It was a cool spring evening in Prospect Park, Brooklyn. Six drag performers with technicolor wigs and a crunchy sounding speaker were throwing an outdoor, outlaw party. A crowd of about 80 people, many sporting similarly neon hairstyles, gathered to watch the artists twirl and dance around in a dried up fountain. A self-proclaimed communist queen named Cyndee Cexxx, who describes herself as “Pamela Anderson — but dipped in acid, like the Joker,” skipped and spun about in thigh-high, snakeskin stilettos and a shirt that read “I <3 BIMBOS,” while her comically enormous fake breasts jiggled. About three-quarters of the crowd were sipping White Claw.
“If anyone knows anyone at White Claw,” screamed nonbinary drag queen Qhrist Almighty into the mic, “give them my number! We want that White Claw coin!”
Only a few weeks earlier, a drag queen named Symone had won the “RuPaul’s Drag Race” branding challenge by inventing and cleverly marketing a drink called Sweet Toof. On commercial breaks between segments of “Drag Race,” queens and former “Drag Race” competitors Latrice Royale, Manila Luzon, and Vanessa Vanjie Mateo appeared in a vibrant, pastel-colored commercial for PepsiCo’s bubly bounce, a caffeinated sparkling water.
Back in Prospect Park, while Qhirst and co-host Sherry Poppins happily threw shade at the contestants of “Drag Race” Season 13 throughout the night, the two shows (one a local punk affair, the other a massively popular TV program) provided a stark juxtaposition that encapsulates the current drag landscape.
For the first time in history, drag is becoming a hugely profitable art form — thanks in part to the willingness of megacorporations to use queens as brand representatives for products ranging from vodka and sparkling water to makeup and hair trimmers. But these opportunities are not often afforded to people outside the binary, or local performers whose aesthetics are less family friendly.
Drag as an art form is inextricable from the history of protest movements, but as drag gains cultural acceptance and mainstream relevance, a plethora of companies are seeing dollar signs in this exploding movement. And as influencer culture and brand ambassadorships — in the drink space and beyond — continue to flourish in the drag community, the original revolutionary ethos of the medium becomes lost.
Although there were, of course, fights for queer liberation throughout the globe before the Stonewall riots of 1969, it was the New York-based demonstration started by gender-defying revolutionaries in response to police violence that kicked off what became known as the gay rights movement. Transgender activists Sylvia Rivera and Marsha P. Johnson demanded equality not just from the outside world, but also from within the gay community, which often shunned people who dared to defy the gender binary.
Considering these roots, it’s perhaps surprising to see drag queens suddenly shilling for massive, global brands (only decades prior, this type of expression was quite literally illegal). 2020 may have even been a tipping point for this phenomenon, especially with queen Monet X Change appearing in a Pepsi commercial during the Super Bowl, alongside mega-popular rapper Cardi B.
In a recent conversation, New York-based rock and roll drag king Maxxx Pleasure explains the tension in this dynamic: “Drag isn’t something that was meant to be sold or put on products. It was supposed to be done in small spaces, surrounded by community members. But I think we do live in a capitalist society. Some drag performers are going to want to fight that, and others will want to accept it, and others are going to play into it.”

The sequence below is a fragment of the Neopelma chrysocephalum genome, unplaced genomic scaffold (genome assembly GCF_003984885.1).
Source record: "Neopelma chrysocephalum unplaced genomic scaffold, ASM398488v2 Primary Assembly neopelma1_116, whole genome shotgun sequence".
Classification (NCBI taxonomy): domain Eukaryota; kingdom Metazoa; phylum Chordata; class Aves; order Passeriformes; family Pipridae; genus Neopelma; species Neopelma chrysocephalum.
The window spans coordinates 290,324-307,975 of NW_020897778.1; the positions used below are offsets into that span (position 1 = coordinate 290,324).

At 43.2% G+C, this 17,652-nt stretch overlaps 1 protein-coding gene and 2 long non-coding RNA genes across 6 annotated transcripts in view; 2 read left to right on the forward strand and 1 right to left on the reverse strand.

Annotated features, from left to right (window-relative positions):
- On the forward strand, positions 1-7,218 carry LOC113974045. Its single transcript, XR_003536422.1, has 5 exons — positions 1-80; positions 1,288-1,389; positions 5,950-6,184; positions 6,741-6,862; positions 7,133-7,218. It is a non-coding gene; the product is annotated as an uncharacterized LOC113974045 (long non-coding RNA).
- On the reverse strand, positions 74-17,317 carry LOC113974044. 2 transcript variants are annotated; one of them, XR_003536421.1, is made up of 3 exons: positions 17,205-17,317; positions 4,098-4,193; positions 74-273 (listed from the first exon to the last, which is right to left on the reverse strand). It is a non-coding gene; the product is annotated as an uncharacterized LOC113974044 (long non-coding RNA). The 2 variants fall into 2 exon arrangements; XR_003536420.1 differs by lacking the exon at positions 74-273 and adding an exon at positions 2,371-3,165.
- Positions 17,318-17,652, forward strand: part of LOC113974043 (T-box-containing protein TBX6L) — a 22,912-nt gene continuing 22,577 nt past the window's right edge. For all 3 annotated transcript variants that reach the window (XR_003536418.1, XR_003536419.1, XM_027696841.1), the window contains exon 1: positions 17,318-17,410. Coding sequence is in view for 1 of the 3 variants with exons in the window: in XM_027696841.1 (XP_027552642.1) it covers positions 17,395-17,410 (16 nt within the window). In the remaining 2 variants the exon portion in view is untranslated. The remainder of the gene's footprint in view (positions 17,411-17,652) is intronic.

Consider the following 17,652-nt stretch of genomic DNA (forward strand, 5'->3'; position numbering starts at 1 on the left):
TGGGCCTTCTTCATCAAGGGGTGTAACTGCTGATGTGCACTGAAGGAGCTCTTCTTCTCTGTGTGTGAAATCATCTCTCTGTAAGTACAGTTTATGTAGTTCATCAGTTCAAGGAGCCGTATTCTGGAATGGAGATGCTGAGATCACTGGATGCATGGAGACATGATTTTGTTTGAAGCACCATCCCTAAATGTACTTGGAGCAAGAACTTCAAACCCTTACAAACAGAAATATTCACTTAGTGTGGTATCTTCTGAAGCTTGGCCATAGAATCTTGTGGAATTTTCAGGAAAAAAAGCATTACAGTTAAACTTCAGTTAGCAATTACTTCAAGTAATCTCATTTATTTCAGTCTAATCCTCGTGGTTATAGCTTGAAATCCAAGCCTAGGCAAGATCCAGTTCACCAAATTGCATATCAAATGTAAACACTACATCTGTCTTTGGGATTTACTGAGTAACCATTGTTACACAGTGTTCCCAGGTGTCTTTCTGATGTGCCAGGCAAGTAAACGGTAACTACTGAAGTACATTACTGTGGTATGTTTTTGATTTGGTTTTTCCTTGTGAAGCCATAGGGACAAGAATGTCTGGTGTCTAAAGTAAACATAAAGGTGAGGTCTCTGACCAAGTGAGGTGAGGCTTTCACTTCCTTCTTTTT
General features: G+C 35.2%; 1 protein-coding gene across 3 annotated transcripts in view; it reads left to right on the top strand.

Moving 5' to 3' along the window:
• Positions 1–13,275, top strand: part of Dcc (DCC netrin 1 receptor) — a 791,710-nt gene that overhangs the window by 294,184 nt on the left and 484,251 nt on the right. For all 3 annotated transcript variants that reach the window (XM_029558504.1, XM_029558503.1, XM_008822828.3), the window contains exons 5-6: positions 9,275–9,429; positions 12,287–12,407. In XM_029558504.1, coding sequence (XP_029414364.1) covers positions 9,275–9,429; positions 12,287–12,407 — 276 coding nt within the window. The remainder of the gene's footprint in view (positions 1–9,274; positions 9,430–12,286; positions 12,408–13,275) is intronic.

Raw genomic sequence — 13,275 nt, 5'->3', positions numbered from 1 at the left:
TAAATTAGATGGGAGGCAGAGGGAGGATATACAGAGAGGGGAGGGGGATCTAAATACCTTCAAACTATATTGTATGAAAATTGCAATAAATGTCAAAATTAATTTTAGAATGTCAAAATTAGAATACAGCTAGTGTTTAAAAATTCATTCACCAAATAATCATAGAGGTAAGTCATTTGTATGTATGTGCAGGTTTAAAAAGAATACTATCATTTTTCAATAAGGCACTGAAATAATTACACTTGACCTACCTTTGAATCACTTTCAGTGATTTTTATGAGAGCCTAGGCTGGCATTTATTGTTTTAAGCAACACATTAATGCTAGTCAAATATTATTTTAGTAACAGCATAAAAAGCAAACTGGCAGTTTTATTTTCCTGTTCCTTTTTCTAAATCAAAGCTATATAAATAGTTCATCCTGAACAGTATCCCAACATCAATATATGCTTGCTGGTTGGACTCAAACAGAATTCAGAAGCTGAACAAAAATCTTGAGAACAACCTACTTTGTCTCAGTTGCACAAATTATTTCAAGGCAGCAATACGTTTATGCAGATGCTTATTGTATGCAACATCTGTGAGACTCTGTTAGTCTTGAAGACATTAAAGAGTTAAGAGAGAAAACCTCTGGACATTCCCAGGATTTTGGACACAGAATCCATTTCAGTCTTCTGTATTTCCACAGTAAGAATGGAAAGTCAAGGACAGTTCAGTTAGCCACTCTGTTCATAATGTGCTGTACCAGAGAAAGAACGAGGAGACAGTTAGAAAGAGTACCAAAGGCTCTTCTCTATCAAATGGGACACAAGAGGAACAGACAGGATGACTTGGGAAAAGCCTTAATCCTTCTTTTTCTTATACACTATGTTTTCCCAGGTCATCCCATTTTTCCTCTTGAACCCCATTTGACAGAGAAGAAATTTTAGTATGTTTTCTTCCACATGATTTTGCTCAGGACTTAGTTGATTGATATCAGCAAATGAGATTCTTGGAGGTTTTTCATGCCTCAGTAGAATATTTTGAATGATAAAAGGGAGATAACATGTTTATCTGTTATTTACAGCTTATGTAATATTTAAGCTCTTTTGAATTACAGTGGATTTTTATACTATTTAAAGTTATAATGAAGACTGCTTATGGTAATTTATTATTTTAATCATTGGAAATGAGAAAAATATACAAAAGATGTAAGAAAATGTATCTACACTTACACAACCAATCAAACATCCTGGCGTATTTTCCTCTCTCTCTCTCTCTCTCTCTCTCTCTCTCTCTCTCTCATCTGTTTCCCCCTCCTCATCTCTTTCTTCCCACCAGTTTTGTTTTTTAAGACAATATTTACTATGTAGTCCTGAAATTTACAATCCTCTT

“It’s the RuPaul-ification of drag,” adds Yoko Oso, a Miami-based drag queen who describes herself as “DIY … with a ’90s girl rocker edge.”
“There’s this perception that drag is an inherently capitalist venture,” says Oso. “But it’s really only been in recent years that drag has been something you can actually make money off of at all — that you can have an empire off of drag. I’d say it’s more bad than it is good.”
Indeed, the massive popularity of “RuPaul’s Drag Race” has caused a veritable explosion in interest in drag as both a boundary-pushing art form and as a genre of entertainment with potential for massive profits. But a problem for some in the queer community is that “Drag Race” has regularly excluded certain kinds of drag that don’t fit the show’s relatively anodyne aesthetic. Drag kings and some nonbinary drag performers have not been allowed to compete on the show, and this kind of discrimination trickles down to who gets job opportunities — like those high-profile spirits campaigns — and their treatment in the real world.
A Tale of Two Kings
MT Hart, a Boston-based drag king who describes himself as “a high fashion, dancing dumbass,” recalls being hired for a bar crawl sponsored by several alcohol brands in 2019. Although he was excited about the opportunity, especially one that had come so early in his career, he repeatedly found the brand reps excluding him from social media posts and photo shoots during the experience.
“I was in full makeup, full mug, full rhinestones.” says Hart. “It was one of the first things that I felt was a big gig — I got hired, I was paid. They had not had a king do this before. But … I was actively left out.”
At a certain point, the organizer of the event had to fight to have Hart included, reminding the brand reps that he was a performer as well.
“I did not feel I was being treated like an artist,” says Hart. “I felt like a token diversity whatever. They were quite kind to the queens. … I was performing just as hard as the others, I was dressed up just as much as the others — so I was like, ‘If you’re sponsoring this event, why not feature all of us?’”
Oso, who observes similar things happening in Miami, explains: “Drag queens have become ‘the norm,’ so much so that it no longer is subversive to be a drag queen. I think drag kings, drag artists, drag things — that’s where the subversion is now, where artists can f*ck with perceptions of gender. And corporations are less likely to find that style of art aligning with their values or what they’re trying to present to the world.”